I might be way off here, but having seen the film a few times I come up with a very different storyform. I'll just put it in broad terms here just focusing on the OS.
OS: Fixed Attitude
I realize this is unusual for an action film, but all of the conflict here comes out of what people believe. Tony is convinced that superheroes need reigning in, Steve is convinced (partly from the events of Captain America: Winter Soldier) that the government can't be trusted to determine his actions, Black Panther is so convinced that Bucky murdered his father that he doesn't think before he tries to kill him. Zemo is convinced that the Avengers are to blame for his family's death even though the evidence is actually that they had pretty much no choice in the matter. Colonel Ross, speaking on behalf of the American people (in effect) is convinced superheroes are a danger to society. Go up and down the line and a fixed attitude is always behind conflict, even in something as small as Vision and Scarlet Witch (he's convinced that people's fear will make her a monster in their eyes so he tries to keep her locked up.)
Take away any of these fixed attitudes – heck, just put them on pause for five minutes – and the inequity in the story could go away. It's not until each character lets go of their fixed attitude that the story resolves itself: Tony realizes he's been wrong about the Accords, Cap realizes he can't be a rebel and still expect to carry the shield, Black Panther realizes that killing isn't the answer (even refusing to let Zemo kill himself – despite now knowing it was Zemo who killed his father). Go up and down the line and the source of conflict is the set of fixed attitudes, all stemming from the one issue: should beings with super powers be allowed to walk around doing whatever they think is best.
This is why I think the overall concern is impulsive responses: Scarlet Witch's impulsive response to stop the bomb leads to a number of deaths which sets up the basis for the accords. Zemo believes the Avengers' impulsive responses made them utterly ignorant of the small lives they shatter along the way, Tony doesn't trust his own impulsive responses because of his meeting with the mother of the dead son, and Steve is convinced that he is both responsible for and must trust in his impulsive responses as a hero.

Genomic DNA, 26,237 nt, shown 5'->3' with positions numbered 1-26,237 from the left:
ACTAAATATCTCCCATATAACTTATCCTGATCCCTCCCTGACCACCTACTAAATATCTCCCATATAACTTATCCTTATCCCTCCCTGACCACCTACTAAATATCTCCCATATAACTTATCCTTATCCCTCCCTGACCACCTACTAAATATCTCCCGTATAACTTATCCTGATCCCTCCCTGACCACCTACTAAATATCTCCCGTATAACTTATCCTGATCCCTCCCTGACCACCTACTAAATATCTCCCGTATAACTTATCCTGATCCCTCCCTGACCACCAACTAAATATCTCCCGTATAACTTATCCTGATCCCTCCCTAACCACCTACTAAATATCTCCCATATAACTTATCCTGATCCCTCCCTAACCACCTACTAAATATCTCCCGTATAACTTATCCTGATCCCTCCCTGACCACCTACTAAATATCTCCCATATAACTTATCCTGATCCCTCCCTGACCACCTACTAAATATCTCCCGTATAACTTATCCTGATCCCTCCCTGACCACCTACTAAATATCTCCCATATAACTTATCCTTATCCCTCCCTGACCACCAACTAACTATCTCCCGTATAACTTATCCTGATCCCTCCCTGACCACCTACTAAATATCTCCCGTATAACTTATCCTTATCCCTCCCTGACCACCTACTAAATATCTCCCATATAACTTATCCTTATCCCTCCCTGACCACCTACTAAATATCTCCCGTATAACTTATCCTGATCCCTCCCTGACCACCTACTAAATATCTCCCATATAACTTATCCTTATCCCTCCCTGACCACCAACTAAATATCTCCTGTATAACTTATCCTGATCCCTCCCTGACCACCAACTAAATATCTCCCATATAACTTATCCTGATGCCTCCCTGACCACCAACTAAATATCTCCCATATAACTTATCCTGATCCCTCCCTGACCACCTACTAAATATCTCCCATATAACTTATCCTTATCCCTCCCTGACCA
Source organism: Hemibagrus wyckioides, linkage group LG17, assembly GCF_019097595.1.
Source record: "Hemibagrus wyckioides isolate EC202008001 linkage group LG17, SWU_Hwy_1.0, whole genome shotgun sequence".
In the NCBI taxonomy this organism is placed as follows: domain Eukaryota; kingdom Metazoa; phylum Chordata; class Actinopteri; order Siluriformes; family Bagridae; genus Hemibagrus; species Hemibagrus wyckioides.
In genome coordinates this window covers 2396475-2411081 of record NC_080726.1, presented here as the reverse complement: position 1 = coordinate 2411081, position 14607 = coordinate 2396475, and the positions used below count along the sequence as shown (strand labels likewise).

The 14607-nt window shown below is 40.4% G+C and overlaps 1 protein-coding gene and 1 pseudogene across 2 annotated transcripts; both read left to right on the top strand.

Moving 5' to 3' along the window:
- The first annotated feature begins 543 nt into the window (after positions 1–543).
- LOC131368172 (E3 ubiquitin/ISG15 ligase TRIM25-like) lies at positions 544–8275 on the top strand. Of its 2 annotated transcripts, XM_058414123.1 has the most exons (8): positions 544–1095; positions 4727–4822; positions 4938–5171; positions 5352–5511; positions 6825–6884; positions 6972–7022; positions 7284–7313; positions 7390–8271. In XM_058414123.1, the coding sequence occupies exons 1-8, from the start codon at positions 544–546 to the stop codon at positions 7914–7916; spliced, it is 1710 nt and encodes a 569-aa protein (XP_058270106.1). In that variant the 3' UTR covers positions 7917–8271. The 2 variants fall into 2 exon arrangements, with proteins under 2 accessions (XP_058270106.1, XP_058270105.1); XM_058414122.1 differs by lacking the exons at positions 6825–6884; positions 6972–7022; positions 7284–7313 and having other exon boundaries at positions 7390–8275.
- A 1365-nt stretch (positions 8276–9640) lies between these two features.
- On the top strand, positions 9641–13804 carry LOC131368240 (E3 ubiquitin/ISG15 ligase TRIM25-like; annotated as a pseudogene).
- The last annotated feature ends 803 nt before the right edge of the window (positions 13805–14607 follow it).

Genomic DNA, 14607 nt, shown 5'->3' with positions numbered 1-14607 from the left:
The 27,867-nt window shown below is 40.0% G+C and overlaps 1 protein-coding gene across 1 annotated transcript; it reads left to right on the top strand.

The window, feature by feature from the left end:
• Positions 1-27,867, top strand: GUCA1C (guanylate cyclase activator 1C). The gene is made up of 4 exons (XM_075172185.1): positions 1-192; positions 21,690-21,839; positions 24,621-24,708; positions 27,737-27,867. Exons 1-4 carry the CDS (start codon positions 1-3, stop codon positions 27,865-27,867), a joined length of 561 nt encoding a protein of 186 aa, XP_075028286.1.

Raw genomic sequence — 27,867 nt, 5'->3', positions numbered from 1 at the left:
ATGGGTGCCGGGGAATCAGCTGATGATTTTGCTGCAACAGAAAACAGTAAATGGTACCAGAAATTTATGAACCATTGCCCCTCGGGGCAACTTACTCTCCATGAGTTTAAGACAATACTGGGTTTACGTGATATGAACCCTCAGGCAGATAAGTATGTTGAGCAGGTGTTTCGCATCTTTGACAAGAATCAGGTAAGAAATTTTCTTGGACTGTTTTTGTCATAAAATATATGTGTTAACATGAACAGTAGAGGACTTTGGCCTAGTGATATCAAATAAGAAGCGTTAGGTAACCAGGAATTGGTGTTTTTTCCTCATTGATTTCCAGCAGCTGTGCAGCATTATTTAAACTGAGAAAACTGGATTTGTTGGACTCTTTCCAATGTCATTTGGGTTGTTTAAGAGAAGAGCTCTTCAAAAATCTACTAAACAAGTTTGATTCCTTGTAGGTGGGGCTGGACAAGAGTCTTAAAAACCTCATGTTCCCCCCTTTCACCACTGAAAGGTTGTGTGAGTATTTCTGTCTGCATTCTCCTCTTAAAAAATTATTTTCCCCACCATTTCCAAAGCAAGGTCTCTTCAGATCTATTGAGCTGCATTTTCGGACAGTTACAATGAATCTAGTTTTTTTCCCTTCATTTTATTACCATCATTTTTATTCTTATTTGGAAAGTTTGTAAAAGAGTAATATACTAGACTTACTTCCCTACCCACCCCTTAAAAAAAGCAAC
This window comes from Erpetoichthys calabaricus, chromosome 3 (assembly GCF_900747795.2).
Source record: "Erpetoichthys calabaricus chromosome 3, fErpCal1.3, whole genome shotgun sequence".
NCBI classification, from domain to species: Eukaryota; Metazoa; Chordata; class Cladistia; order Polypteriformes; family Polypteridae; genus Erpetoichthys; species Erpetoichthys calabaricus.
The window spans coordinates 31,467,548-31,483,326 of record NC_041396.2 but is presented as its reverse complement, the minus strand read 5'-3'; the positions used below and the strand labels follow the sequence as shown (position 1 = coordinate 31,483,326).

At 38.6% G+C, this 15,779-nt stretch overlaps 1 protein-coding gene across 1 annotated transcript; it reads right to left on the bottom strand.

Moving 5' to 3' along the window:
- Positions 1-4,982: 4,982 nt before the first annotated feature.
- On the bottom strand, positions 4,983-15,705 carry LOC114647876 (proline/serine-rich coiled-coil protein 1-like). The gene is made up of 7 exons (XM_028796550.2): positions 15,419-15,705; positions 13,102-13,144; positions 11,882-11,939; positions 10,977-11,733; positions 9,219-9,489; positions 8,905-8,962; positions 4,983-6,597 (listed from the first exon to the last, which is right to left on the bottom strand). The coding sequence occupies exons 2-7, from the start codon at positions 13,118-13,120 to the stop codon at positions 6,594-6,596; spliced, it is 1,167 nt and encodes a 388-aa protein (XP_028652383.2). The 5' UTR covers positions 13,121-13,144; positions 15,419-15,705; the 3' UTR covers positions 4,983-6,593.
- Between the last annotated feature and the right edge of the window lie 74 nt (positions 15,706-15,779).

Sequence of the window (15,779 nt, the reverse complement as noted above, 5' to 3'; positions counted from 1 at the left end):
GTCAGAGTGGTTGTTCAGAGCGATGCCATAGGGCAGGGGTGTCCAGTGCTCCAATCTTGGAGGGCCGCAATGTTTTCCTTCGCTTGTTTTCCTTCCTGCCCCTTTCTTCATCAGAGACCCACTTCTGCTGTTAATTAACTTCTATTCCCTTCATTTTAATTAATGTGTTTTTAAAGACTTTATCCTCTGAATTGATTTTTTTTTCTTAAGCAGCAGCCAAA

I realize that you can't look at one domain in isolation, so just quickly: MC is Steve Rogers (sorry, Jim, but nobody in the audience watching that movie – especially the writers, I would argue, given it's called Captain America: Civil War, would think Tony is the MC). With a resolve of steadfast (he grows into his conviction that he must be free to act according to his conscience – so much so that he's willing to give up the shield to do it.) The source of conflict for Steve comes from the things he's doing: every action he takes comes back to bite him in the ass (as Tony so quickly shows him: the events from the opening scene, his attempt to keep the German cops from getting Bucky...etc. All of these aren't simply actions in service of something, it's the way Steve does things that creates conflict. I think his issue is Experience (specifically, his experience in the war and in recent events convinces him he has to be allowed to do things his own way.)
IC is Tony Stark, who's constantly trying to manipulate Steve (and everyone else) to come to his side. Notice the kinds of promises and concessions he tries to make to get Steve to sign, but in the last instant, Steve sees this as manipulation, and thus hands him the pen back. Tony is motivated entirely by his desire for a better future – something we've seen time and time again with that character and he speaks of directly in the movie.
Finally, the RS is in situation: two friends are being pulled apart by the way the situation is getting out of control (Concern of How Things Are Changing). The problems between them stem from the way Tony wants to adapt to a changing world and Steve's seeming inability to stop acting as if it's still 1945.
So, I could, of course, be way off, but that's how I see the structure. I can't think of any other action movie I've seen where people spend so much time articulating their entrenched belief about something – and that being the direct impetus for their conflicts.